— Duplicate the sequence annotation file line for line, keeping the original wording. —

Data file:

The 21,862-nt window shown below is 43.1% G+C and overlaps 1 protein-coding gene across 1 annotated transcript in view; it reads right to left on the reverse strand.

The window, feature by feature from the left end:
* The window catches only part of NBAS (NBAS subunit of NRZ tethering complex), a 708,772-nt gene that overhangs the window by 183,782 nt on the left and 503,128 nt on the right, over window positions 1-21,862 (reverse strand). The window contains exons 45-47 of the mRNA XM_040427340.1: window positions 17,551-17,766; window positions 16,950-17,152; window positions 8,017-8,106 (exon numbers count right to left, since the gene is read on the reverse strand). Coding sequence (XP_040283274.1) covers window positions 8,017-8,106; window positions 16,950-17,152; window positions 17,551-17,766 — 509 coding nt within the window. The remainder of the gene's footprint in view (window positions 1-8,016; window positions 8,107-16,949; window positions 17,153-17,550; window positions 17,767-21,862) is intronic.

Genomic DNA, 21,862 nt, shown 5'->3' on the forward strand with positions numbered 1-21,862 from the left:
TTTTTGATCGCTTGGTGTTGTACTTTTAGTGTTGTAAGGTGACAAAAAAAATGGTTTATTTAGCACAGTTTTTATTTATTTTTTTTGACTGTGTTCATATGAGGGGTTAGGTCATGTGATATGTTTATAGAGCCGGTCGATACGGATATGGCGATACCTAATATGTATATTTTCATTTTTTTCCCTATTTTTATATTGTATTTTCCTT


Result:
The 21,862-nt window shown below is 43.1% G+C and overlaps 1 protein-coding gene across 1 annotated transcript in view; it reads right to left on the reverse strand.

The window, feature by feature from the left end:
* The window catches only part of NBAS (NBAS subunit of NRZ tethering complex), a 708,772-nt gene that overhangs the window by 183,782 nt on the left and 503,128 nt on the right, over window positions 1-21,862 (reverse strand). The window contains exons 45-47 of the mRNA XM_040427340.1: window positions 17,551-17,766; window positions 16,950-17,152; window positions 8,017-8,106 (exon numbers count right to left, since the gene is read on the reverse strand). Coding sequence (XP_040283274.1) covers window positions 8,017-8,106; window positions 16,950-17,152; window positions 17,551-17,766 — 509 coding nt within the window. The remainder of the gene's footprint in view (window positions 1-8,016; window positions 8,107-16,949; window positions 17,153-17,550; window positions 17,767-21,862) is intronic.

Genomic DNA, 21,862 nt, shown 5'->3' on the forward strand with positions numbered 1-21,862 from the left:
TTTTTGATCGCTTGGTGTTGTACTTTTAGTGTTGTAAGGTGACAAAAAAAATGGTTTATTTAGCACAGTTTTTATTTATTTTTTTTGACTGTGTTCATATGAGGGGTTAGGTCATGTGATATGTTTATAGAGCCGGTCGATACGGATATGGCGATACCTAATATGTATATTTTCATTTTTTTCCCTATTTTTATATTGTATTTTCCTT